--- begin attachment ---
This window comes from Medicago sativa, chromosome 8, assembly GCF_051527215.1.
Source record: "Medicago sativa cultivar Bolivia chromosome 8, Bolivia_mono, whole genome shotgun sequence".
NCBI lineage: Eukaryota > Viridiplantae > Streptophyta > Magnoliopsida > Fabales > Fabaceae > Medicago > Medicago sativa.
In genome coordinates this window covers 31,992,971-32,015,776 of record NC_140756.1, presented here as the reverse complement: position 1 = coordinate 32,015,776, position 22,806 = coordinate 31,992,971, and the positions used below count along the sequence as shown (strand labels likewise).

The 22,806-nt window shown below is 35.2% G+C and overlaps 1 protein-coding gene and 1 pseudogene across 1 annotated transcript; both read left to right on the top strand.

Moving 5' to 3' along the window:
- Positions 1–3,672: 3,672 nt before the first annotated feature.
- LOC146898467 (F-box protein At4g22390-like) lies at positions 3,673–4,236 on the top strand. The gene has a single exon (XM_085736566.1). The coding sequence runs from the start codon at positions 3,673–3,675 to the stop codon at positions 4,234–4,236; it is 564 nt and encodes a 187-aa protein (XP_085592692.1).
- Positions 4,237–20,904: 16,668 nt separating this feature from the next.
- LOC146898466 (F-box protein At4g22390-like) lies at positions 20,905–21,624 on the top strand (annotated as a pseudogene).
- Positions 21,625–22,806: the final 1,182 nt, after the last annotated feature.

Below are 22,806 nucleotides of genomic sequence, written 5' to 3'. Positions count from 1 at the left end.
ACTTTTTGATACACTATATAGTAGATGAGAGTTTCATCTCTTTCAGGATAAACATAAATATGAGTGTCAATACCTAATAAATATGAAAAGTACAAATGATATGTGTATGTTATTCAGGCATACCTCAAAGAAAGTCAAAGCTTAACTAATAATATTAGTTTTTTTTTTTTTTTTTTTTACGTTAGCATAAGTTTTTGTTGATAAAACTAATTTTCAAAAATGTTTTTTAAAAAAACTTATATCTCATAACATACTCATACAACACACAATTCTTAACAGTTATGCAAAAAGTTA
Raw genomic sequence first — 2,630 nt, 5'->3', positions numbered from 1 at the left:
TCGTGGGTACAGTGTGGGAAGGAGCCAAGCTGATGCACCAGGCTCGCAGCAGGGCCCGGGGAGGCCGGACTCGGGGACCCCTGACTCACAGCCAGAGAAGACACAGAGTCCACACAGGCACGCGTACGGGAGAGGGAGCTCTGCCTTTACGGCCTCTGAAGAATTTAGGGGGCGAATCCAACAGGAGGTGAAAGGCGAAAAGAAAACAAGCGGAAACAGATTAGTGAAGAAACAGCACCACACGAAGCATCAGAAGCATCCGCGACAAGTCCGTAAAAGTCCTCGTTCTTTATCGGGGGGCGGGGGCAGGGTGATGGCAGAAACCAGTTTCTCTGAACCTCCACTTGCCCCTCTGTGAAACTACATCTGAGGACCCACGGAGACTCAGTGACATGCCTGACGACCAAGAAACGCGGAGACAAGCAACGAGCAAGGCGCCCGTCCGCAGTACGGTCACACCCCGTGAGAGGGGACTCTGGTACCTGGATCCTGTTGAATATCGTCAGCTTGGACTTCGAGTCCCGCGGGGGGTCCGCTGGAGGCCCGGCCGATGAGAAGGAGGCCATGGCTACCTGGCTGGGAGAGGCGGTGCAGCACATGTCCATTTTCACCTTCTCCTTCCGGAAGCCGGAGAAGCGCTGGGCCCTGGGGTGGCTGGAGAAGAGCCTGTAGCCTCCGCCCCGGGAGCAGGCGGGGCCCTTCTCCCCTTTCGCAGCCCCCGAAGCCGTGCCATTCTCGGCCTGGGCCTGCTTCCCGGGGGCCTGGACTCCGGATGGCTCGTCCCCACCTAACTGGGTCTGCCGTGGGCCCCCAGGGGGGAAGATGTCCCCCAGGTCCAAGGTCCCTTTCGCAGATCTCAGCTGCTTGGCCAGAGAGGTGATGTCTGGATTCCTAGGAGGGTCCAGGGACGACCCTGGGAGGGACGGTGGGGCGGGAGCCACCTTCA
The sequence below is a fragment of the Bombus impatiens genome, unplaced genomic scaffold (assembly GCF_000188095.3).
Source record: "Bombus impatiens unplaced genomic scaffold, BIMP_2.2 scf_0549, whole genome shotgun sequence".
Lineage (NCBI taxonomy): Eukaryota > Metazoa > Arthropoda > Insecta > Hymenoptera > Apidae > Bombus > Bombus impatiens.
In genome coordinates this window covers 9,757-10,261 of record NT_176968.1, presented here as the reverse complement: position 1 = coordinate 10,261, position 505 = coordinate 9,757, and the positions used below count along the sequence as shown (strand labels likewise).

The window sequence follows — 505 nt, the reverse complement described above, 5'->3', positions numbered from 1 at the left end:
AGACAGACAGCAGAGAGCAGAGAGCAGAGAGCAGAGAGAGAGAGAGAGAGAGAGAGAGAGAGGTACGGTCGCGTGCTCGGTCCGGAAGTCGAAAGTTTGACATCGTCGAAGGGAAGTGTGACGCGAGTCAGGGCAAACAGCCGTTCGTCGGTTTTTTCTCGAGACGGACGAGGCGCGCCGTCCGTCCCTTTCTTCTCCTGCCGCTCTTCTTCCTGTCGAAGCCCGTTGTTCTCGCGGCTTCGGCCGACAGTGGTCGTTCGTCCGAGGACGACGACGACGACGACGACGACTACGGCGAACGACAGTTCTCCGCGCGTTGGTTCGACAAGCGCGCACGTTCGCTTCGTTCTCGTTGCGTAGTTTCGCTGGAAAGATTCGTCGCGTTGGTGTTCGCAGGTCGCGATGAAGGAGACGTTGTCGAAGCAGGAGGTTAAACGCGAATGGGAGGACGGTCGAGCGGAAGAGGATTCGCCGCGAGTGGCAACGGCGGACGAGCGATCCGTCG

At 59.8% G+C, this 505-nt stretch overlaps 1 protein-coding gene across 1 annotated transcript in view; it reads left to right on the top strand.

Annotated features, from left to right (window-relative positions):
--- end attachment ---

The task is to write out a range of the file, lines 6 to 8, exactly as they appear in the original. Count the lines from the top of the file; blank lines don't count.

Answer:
Moving 5' to 3' along the window:
- Positions 1–3,672: 3,672 nt before the first annotated feature.
- LOC146898467 (F-box protein At4g22390-like) lies at positions 3,673–4,236 on the top strand. The gene has a single exon (XM_085736566.1). The coding sequence runs from the start codon at positions 3,673–3,675 to the stop codon at positions 4,234–4,236; it is 564 nt and encodes a 187-aa protein (XP_085592692.1).